Office of Public Affairs
1200 New Jersey Avenue, SE
Washington, DC 20590
Monday, June 17, 2011
Contact: Karen Aldana
Tel: (202) 366-9550
U.S. Transportation Secretary Ray LaHood Applauds Nevada for Enacting Strong Law Banning Texting or Talking on a Cell Phone While Driving
WASHINGTON - U.S. Transportation Secretary Ray LaHood today commended Nevada Governor Brian Sandoval for signing a tough new law that prohibits talking or texting on a cell phone while driving. The law makes Nevada the 34th state to prohibit texting behind the wheel and the ninth to prohibit all hand-held cell phone use while driving.
"I commend Governor Sandoval for signing legislation that will help save lives and put a stop to dangerous distracted driving behavior on Nevada roads," said Secretary LaHood. "In a split second, the consequences of texting behind the wheel can be devastating. There's no call or text so important that it can't wait."
The new Nevada law makes it illegal to text or talk on a hand-held cell phone while driving. Under the new law, violators face a fine of up to $100 for the first offense; up to $200 for the second offense; and up to $250 for the third offense. In addition, third-time offenders can also have their driver licenses suspended. The law is due to become effective on January 1, 2012 but law enforcement officers can begin issuing warnings on October 1.
With the addition of Nevada, 34 states, the District of Columbia, and Guam have now banned text messaging by all drivers. Nine states, the District of Columbia, and the Virgin Islands have prohibited all hand-held cell phone use while driving.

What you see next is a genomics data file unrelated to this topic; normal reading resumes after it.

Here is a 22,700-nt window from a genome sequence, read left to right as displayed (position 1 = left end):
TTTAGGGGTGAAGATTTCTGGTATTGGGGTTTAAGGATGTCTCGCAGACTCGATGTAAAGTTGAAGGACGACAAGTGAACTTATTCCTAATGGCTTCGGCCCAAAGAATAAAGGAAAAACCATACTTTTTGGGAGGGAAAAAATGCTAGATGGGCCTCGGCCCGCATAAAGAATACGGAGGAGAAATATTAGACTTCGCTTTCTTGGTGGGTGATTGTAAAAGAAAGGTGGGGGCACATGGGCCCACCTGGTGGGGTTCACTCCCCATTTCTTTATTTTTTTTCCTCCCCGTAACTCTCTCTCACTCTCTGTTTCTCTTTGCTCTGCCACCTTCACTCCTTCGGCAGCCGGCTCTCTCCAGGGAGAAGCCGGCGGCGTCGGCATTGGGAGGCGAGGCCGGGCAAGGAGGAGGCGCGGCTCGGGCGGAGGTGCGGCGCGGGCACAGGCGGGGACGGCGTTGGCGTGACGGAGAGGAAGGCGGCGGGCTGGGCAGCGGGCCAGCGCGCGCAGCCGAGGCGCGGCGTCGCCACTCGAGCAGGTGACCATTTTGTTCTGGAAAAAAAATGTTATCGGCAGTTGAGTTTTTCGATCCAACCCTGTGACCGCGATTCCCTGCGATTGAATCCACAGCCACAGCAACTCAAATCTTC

In 2009, Secretary LaHood launched a national anti-distracted driving campaign to combat the growing trend of dangerous distracted driving behavior in America. The U.S. DOT has launched a dedicated website, Distraction.gov, to provide the public with a comprehensive source of information on distracted driving.
The Department has also hosted two national summits devoted to the issue, crafted sample legislation which states can use to adopt distracted driving laws, and initiated pilot law enforcement programs in Hartford, Conn., and Syracuse, NY modeled after the Department's successful efforts to increase seatbelt use and curb drunk driving.
In November, the Department of Transportation announced "Faces of Distracted Driving," a video series featuring people from across the country who have been injured or lost loved ones in distracted driving crashes. To watch videos from the "Faces of Distracted Driving" series and learn more about the U.S. Department of Transportation's campaign against distracted driving, visit www.distraction.gov